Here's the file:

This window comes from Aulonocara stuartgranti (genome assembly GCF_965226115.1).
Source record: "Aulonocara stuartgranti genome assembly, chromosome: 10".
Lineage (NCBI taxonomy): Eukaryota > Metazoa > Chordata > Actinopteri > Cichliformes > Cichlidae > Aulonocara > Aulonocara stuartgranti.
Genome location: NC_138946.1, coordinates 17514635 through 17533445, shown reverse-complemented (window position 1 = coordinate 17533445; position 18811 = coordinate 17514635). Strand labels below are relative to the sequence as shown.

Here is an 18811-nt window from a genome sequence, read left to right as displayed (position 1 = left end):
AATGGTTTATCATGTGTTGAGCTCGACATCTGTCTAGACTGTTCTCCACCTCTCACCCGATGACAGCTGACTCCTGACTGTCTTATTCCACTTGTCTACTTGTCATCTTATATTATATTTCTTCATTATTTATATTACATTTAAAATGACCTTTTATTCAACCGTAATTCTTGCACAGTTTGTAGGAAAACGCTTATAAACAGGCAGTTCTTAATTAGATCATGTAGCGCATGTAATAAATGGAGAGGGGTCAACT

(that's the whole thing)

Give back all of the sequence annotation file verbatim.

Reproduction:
This window comes from Aulonocara stuartgranti (genome assembly GCF_965226115.1).
Source record: "Aulonocara stuartgranti genome assembly, chromosome: 10".
Lineage (NCBI taxonomy): Eukaryota > Metazoa > Chordata > Actinopteri > Cichliformes > Cichlidae > Aulonocara > Aulonocara stuartgranti.
Genome location: NC_138946.1, coordinates 17514635 through 17533445, shown reverse-complemented (window position 1 = coordinate 17533445; position 18811 = coordinate 17514635). Strand labels below are relative to the sequence as shown.

Here is an 18811-nt window from a genome sequence, read left to right as displayed (position 1 = left end):
AATGGTTTATCATGTGTTGAGCTCGACATCTGTCTAGACTGTTCTCCACCTCTCACCCGATGACAGCTGACTCCTGACTGTCTTATTCCACTTGTCTACTTGTCATCTTATATTATATTTCTTCATTATTTATATTACATTTAAAATGACCTTTTATTCAACCGTAATTCTTGCACAGTTTGTAGGAAAACGCTTATAAACAGGCAGTTCTTAATTAGATCATGTAGCGCATGTAATAAATGGAGAGGGGTCAACT